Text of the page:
Back in 2006, Brad Pitt announced during an interview with Esquire magazine that he will only tie the knot with his (perhaps, still) girlfriend Angelina Jolie when "everyone else in the country who wants to be married is legally able." (It's assumed he was talking about gays and not, say, first cousins or fathers and daughters - although he did leave it rather open-ended.)
Well, best-selling author Elizabeth Gilbert isn't that dedicated, because she just got married to her boyfriend of many years (after swearing "never, ever, under any circumstances" to marry again after her first, bitter divorce), but she did throw out her two-cents during an interview with Time magazine on Nov. 4.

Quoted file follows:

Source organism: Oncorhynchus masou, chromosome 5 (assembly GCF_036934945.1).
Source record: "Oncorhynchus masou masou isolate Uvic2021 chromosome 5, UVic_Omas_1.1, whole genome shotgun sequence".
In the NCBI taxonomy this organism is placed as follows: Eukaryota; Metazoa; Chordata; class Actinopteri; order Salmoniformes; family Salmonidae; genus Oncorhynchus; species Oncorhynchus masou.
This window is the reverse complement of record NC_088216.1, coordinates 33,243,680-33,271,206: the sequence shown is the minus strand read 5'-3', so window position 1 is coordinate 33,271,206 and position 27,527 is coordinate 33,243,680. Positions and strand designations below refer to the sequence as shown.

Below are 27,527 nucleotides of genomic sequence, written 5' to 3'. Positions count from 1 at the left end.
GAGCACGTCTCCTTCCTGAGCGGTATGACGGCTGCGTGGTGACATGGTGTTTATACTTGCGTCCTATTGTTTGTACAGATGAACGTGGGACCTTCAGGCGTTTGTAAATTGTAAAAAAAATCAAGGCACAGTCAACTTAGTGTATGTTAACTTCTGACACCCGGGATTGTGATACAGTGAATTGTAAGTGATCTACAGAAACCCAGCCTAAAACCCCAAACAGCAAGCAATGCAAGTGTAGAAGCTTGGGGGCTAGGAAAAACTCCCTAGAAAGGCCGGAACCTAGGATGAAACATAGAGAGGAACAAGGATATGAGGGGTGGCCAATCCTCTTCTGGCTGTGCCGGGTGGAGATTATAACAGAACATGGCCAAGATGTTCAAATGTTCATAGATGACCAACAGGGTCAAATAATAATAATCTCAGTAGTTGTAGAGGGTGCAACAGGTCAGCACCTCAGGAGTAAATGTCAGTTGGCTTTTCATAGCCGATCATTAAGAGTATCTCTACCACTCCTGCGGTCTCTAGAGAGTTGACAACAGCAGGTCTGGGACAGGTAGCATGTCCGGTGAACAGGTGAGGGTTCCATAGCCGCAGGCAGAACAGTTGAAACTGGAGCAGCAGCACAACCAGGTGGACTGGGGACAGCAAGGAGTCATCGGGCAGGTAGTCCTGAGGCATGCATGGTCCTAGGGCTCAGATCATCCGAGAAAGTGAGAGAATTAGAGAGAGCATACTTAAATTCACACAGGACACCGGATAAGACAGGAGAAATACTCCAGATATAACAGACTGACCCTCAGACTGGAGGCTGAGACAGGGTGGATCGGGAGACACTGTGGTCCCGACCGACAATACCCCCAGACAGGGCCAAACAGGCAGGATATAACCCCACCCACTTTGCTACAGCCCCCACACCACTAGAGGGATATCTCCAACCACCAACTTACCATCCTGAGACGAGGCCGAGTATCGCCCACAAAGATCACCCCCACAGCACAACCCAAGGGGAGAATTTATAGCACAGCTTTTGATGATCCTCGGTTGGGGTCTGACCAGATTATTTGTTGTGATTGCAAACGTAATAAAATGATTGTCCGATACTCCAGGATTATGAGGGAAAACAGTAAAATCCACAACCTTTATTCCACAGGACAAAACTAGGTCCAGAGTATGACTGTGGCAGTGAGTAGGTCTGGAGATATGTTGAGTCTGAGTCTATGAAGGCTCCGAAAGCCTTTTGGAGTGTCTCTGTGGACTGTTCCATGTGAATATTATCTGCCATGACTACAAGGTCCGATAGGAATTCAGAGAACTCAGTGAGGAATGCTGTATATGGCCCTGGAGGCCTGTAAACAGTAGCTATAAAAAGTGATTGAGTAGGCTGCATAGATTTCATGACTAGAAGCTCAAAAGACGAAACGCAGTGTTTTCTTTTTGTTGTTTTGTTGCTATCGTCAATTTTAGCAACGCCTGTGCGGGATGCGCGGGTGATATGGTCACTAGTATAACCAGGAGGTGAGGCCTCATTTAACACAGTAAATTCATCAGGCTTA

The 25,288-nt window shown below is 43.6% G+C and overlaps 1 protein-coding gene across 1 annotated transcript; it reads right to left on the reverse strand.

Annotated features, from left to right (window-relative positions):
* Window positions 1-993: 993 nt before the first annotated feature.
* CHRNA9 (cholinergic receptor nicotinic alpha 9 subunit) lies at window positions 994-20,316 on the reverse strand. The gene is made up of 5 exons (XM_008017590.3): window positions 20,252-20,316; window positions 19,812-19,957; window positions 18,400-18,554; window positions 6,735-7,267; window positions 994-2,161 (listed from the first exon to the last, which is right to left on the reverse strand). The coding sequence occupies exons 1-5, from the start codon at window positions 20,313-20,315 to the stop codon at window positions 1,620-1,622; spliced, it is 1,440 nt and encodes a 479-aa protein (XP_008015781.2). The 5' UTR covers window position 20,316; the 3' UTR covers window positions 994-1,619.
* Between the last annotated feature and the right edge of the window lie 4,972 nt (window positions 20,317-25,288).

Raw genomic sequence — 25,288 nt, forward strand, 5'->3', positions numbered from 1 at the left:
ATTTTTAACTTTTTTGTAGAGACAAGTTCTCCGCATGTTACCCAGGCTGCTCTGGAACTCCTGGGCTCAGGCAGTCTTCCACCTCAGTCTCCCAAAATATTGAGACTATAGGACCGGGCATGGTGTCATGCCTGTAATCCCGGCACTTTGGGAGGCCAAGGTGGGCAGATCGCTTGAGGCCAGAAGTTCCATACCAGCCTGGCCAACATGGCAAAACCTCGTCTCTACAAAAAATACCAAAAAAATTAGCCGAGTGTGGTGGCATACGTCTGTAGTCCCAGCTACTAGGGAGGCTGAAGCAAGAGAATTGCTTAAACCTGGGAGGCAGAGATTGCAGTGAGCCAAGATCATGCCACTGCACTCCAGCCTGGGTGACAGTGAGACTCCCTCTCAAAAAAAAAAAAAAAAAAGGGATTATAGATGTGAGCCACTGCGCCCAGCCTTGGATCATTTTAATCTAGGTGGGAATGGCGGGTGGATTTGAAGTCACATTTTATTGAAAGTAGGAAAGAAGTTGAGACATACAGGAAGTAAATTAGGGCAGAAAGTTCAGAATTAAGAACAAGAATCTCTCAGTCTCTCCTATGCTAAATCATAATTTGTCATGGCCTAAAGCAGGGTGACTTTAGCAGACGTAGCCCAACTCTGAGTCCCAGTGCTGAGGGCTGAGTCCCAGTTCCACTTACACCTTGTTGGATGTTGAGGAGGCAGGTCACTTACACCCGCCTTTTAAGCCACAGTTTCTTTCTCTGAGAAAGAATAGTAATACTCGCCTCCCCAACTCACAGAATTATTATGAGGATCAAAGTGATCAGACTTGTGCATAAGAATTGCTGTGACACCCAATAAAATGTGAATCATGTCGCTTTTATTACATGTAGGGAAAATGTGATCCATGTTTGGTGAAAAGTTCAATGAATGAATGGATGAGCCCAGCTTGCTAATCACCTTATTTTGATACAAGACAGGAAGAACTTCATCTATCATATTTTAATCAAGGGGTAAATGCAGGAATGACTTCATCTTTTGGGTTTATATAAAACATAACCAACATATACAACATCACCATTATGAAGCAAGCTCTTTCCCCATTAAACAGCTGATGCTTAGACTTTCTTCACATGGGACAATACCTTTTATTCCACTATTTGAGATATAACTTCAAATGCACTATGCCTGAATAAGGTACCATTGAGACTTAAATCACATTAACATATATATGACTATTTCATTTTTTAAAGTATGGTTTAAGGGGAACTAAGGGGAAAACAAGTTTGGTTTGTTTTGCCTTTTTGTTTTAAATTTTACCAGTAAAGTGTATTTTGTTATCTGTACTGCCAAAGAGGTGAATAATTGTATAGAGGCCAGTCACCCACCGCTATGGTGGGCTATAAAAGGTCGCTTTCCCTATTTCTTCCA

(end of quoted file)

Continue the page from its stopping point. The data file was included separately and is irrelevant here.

"A lot of heterosexual couples are reluctant to get married," asserted the woman who penned "Eat, Pray, Love" and the new "Committed: A Skeptic Makes Peace with Marriage." "There's a sense of, Why should I have access to this when my friends who have been together just as long as me don't?"
Allowing same-sex marriage would "make marriage relevant again," Gilbert declared. She argued that excluding gays makes marriage "look like a country club and that "almost the only way that marriage can continue to mean something in any sort of real way is if it gets more inclusive."
In that same interview, she also warned against marrying younger than the age of 25.
"It's the single simplest measure to predict divorce," she said. "You almost can't wait too long."